Space is the Place

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Wednesday, February 13, 2013

This Friday, a 143,000-ton asteroid, half the size of a football field, will pass within just 17,200 miles of Earth. Scientists say there is absolutely no chance it will hit our planet, but that still got us thinking about the power and mystery of outer space.

Today, we asked you for the piece you'd like to hear while you contemplate the galaxy. You chose John Williams's score to "Star Wars," which we played at 12 noon. The performers are the Skywalker Symphony Orchestra (real name!), conducted by the composer himself.


Comments [38]

James Klosty from MILLBROOK, NY

I'm a little sick of those predictable snobs who knock John Williams, a master at his genre, because some of his themes are derivative. Do you object to Stravinsky's Pulcinella or The Fairy's Kiss because they are based on Pergolesi and Tchaikovsky? Williams composed film music symphonically rather than using the stock bag of effects that most film music consists of. Knock him for that if you must.

Feb. 13 2013 09:49 PM
A Luna from Bronx, NY

I always smile when I hear the Brahms Piano Concerto 2 opening horn. Yikes, is that where one of SW's theme came from?

Feb. 13 2013 04:29 PM
JT Fangio from New York

At last! The inevitable. Classical Music has been coopted by pop culture or, as Jean Shepherd so aptly put it, CREEPING MEATBALLISM.

Feb. 13 2013 01:44 PM
Roger Dodger from UWS

Agree with FluteLady - this whole smackdown today strikes me as pure pandering. Film music can be a serious artform - look at Shostakovich, Prokofiev or Copland who wrote substantial scores for film - but Williams is a rip-off artist. A very good one, who chooses his source material well. But there's nothing challenging or especially deep about it. WQXR can do better.

Feb. 13 2013 12:17 PM
FluteLady from Manhattan

In the 1990s I was living in London. During that period, a new classical radio station came into being, Classic FM. The idea was to have a classical radio station that would have greater popular appeal than the stuffy, upper-crust BBC. The only problem was that they swung a bit too far in the other direction. For instance, rather than taxing people's attention spans with an entire sonata or concerto grosso by Telemann or Handel, they would often play only one movement - even if it was the second movement and it ended on the dominant chord! By the same token, they too had a daily request program (I think it was even at noon!), and I, for one, became extremely frustrated at the number of people whose requests for "something from the new Harry Potter film" were honored (or should I say honoured). I guess I was among the few who didn't put film music into the same category as classical music, and I still don't. Film music certainly has its place, but this shouldn't be it.

Feb. 13 2013 12:10 PM
L.Lubin from Fort Lee, NJ

And couldn't we please have the performers listed listed with the selections. I dislike voting for a recording I already own.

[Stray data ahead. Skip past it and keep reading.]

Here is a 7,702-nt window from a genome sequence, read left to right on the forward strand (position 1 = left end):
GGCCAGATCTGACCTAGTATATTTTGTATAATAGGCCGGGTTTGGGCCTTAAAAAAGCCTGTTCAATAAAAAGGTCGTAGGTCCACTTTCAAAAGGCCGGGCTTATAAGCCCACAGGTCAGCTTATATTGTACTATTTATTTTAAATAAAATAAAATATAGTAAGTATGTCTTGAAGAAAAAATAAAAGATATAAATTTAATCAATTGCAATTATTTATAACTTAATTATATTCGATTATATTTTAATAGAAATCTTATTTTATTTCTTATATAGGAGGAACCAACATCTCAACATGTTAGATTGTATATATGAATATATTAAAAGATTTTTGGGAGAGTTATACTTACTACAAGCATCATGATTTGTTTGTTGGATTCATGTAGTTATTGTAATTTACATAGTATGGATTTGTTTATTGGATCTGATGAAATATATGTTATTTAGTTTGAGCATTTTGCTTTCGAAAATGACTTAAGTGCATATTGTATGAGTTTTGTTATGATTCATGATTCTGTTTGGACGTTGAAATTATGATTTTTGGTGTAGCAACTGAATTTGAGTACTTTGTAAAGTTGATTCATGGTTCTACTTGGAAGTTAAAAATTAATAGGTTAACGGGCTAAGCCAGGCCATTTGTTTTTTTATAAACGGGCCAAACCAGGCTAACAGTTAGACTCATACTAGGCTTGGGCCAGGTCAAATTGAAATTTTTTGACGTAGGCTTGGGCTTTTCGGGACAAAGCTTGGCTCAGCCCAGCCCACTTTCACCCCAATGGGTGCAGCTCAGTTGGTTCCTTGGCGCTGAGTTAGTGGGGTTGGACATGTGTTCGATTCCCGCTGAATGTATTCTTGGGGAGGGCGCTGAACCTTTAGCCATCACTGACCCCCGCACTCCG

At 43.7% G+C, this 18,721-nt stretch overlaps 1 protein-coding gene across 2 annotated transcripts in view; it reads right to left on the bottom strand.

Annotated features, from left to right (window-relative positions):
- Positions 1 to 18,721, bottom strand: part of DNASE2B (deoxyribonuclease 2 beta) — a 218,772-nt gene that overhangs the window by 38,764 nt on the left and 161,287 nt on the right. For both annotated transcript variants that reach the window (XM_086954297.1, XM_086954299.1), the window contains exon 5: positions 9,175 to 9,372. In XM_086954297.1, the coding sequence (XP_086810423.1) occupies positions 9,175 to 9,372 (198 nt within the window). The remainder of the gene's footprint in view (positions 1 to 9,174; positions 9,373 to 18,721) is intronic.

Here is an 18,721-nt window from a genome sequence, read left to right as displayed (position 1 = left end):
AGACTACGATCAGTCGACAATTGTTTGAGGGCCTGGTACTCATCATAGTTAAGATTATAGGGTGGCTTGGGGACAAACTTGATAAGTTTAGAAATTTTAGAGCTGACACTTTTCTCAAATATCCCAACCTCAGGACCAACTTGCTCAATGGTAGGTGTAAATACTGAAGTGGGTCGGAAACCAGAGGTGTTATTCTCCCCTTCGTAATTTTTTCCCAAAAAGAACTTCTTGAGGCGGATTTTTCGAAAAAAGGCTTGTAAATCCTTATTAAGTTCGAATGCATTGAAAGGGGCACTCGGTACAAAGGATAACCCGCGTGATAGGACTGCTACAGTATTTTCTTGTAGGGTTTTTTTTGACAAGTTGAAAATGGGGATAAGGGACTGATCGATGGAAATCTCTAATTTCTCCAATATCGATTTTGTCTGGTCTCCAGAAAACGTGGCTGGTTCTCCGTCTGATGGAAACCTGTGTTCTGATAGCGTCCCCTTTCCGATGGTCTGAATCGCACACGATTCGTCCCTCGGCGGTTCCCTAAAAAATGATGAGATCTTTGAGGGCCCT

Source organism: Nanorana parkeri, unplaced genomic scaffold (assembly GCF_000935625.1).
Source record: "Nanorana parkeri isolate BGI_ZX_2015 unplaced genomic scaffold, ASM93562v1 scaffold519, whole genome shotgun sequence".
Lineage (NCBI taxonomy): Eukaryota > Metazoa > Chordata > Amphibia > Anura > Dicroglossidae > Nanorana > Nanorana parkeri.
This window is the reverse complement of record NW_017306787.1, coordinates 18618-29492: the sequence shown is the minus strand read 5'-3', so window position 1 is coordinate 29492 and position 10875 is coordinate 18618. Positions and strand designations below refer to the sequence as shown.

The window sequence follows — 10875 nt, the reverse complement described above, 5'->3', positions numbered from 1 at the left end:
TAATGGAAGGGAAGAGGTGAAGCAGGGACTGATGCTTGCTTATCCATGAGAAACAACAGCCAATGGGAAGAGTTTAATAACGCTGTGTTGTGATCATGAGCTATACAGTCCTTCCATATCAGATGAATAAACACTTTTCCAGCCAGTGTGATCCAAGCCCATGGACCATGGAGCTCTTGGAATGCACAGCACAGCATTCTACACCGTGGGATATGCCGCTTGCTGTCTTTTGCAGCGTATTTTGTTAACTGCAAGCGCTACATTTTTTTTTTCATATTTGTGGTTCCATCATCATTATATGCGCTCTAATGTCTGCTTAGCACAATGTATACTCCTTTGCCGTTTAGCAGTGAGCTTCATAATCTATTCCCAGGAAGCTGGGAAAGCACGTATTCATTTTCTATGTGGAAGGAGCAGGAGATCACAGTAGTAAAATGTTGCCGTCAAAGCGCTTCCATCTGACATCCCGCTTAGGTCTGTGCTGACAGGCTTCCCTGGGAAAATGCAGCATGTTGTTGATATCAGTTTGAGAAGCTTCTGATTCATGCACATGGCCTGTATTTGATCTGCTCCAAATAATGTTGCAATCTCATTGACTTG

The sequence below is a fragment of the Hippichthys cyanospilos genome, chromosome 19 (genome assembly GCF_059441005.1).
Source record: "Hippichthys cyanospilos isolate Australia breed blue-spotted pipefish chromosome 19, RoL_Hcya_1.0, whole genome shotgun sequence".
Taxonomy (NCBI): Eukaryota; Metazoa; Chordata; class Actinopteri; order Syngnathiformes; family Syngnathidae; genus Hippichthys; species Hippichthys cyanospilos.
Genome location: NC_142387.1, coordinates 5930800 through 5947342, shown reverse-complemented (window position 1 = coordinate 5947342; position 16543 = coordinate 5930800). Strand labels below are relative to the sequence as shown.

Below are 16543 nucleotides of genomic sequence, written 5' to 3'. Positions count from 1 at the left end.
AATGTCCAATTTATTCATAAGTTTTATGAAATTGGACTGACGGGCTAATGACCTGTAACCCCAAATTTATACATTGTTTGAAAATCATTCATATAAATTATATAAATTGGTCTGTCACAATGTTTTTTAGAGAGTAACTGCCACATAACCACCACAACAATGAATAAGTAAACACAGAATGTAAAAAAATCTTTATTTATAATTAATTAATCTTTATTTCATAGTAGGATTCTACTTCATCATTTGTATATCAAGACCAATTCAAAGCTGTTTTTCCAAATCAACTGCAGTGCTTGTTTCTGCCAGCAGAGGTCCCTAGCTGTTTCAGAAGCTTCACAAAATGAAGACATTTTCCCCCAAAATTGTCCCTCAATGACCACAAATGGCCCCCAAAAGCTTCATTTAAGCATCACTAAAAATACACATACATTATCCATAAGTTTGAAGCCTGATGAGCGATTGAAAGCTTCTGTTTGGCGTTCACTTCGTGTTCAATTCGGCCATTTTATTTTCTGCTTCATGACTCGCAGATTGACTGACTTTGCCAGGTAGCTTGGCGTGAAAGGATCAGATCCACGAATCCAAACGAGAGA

Feb. 13 2013 11:59 AM
Karen F

While the planets is a truly inspiring serenade to the heavens, on this snowy 13th day of February, let us be taken by Williams to a galaxy far, far away.

Feb. 13 2013 11:55 AM
John S Cark from Bergenfield, NJ.

As usual, there's nothing original about Williams's Star Wars score. He steals from a wide range of pieces, including The Planets and the Rite of Spring. By the way, Aniara is a space opera. It takes place on a space ship. My vote is for The Planets.

Feb. 13 2013 11:54 AM
Nick from Putnam Valley

I like John Williams...he seems like a nice man. But, come on. Star Wars is not a great work...very good...very showy...very VERY...Hollywood. I'll listen to it on the crosstrainer at the gym.
Holst's "Planets" is more nuanced, more complex, richer...deeper...existential.

Feb. 13 2013 11:51 AM
L. Lubin from Fort Lee, NJ

If though Mozart didn't name the Jupiter, it was named for the deity, not the planet. Holst's suite is based on the astrological planets, not the astronomical bodies. So Star Wars is the only authentically 'space-y' composition. And since we've been celebrating John Williams' birthday for days....well, there ya go.

Since this asteroid is going to be around for a long time, maybe I should place a request for some thing from Karl-Birger Blomdahls "Aniara." It's subtitled 'a space opera.'

Feb. 13 2013 11:49 AM
Dorothea from New Rochelle

As much as I like John Williams' compositions, my choice can only be The Planets.

Feb. 13 2013 11:48 AM
Andrew B. from Lower Merion, PA

The name of the Jupiter Symphony is not from Mozart, but from some pandering editor that made a piano arrangement of the symphony (sort of like how Haydn's symphonies got their names--the denigrating publicists). I guarantee you Mozart was not thinking about stars or planets when he was composing this symphony. If we're just talking about a piece that has been used in association with sci-fi, the major omission here is Also Sprach (as others have noted).

Yes, I'll be looking forward to hearing the Planets (seems to be the consensus among the comments), but this is one of the worst "showdowns" yet. Let's hear Holst.

Like J.Cynthia Weber says below, expand our listening and your programming!

Feb. 13 2013 11:40 AM
Frank from New York

Definitely Star Wars! Nothing says space like a good intergalactic battle!

Feb. 13 2013 11:24 AM
anne from Manhattan